Top 10 Camp Food Alternatives for Outdoor Adventures

by Justyna Frank
real food camp food

In which we present some of our favorite real food alternatives to “camp food”.

I absolutely despise energy bars. While I have been enticed to try, and even slightly enjoyed, small morsels when offered as samples at trade shows, there is literally nothing I find less appetizing while on a long bike ride, hike, or other vigorous outdoor pursuit.

Energy bars and packaged camp food have their place as convenient fuel on long treks or in emergency situations. But a big part of what I enjoy about strenuous outdoor activities is the reward of a delicious, fresh air meal. Real food offers more gustatory pleasure, fewer additives, and often better nutrition than the packaged meals. Plus, it’s fun to make if you add cooking as a component of your microescape.

We usually bring food that can be enjoyed cold, or easily heated using some of our favorite outdoor cooking methods. Here are ten of our favorite go-to camp food alternatives.

  1. Smoked Polish sausage. In Chicago, there’s no shortage of places you can purchase a wide variety of this delicacy (choose a brand that doesn’t have added MSG). It travels well, is delicious cold with a little mustard, and incomparable heated on a stick over open fire. Don’t pack it in plastic; wrap in parchment or a dry paper towel.
    NOTE: If the real thing is not available in your area, don’t settle for chemical-laden packaged varieties. Pre-cook a nice Italian sausage or brat, cool it, and bring that along instead.
  2. Hard boiled eggs. A staple, especially delicious with the Polish sausage. Or you can tuck in a few pieces of pre-cooked bacon.
  3. Grilled or roasted chicken also travels well. It makes a delicious protein-packed cold lunch, or you can easily reheat it and combine with other pre-cooked ingredients (white or sweet potatoes, onions, peppers, mushrooms) if you have the time.
  4. Home made chili, stew or spaghetti. When cooled overnight in your fridge, it is thick enough not to spill in your pack while you’re traveling, and is super-easy to quickly reheat when you get to your destination.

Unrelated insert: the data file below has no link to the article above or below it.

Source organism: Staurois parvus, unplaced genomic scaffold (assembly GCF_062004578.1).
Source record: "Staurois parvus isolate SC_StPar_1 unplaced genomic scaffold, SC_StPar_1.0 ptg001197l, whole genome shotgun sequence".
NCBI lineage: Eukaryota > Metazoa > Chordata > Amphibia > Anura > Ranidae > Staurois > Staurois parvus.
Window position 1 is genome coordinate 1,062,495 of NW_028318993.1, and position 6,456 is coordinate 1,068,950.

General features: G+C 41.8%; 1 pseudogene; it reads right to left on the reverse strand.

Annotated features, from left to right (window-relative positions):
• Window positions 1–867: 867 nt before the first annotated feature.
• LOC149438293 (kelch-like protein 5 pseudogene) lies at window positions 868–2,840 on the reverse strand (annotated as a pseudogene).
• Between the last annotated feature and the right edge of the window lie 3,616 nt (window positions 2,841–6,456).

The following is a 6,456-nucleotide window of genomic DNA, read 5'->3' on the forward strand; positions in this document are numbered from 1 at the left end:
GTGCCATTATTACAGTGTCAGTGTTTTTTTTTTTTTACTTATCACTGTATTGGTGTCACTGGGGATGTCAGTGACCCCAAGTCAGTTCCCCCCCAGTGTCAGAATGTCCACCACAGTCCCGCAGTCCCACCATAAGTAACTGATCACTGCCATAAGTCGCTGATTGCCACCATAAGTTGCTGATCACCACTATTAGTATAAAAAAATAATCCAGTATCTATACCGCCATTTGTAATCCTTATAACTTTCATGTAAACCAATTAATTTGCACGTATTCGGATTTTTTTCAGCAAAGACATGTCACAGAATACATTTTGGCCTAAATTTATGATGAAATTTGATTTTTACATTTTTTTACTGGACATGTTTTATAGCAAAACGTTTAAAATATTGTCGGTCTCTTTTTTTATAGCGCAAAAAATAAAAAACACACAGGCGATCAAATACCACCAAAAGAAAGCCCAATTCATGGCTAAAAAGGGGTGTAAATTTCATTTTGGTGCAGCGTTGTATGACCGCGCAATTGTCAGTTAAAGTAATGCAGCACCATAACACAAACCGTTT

5. Vegetarian curry packets available in the ethnic section of most supermarkets are another option if you didn’t plan ahead to pre-cook something to bring with you. They are easy to carry, and you can reheat them in hot water (not boiling) right in the bag. You can bring along some packaged pre-cooked rice to go with it.
  6. Avocado. We pack a little salt and lime, and mash an improvised minimalist guacamole right in the avocado half-shell.
  7. Sourdough bread. Excellent, non-crumbly, chewy companion to any of the above. Retains flavor and texture even after a couple of days on the road. Wrap in paper before putting it in plastic. If you wanna get fancy, a wonderful addition to an improvised outdoor sandwich is a small portion of treats from a grocery olive bar.
  8. Potato salad made with oil and vinegar dressing instead of mayo. Great alone, or as an accompaniment for many of the items above. Cooled potatoes are packed with nutrition, and contain beneficial resistant starch, a carbohydrate that resist digestion in the small intestine and ferments in the large intestine, a process that is awesome for your internal microbiome.

  9. Nut butter, and something to put it on: apple slices, dates, celery or not-too-ripe banana. BTW, did you know that dates are awesome stuffed with small chunks of sharp cheddar or gruyere cheese? You’re welcome!
  10. Dark chocolate.

Seriously, who needs pre-made camp food, when reading this list is enough to make your mouth water? One of the benefits of short microescapes is that you can bring virtually any food, without risk of spoilage, and dispense with pasty camp food altogether.

What is your favorite real camp food to bring along??

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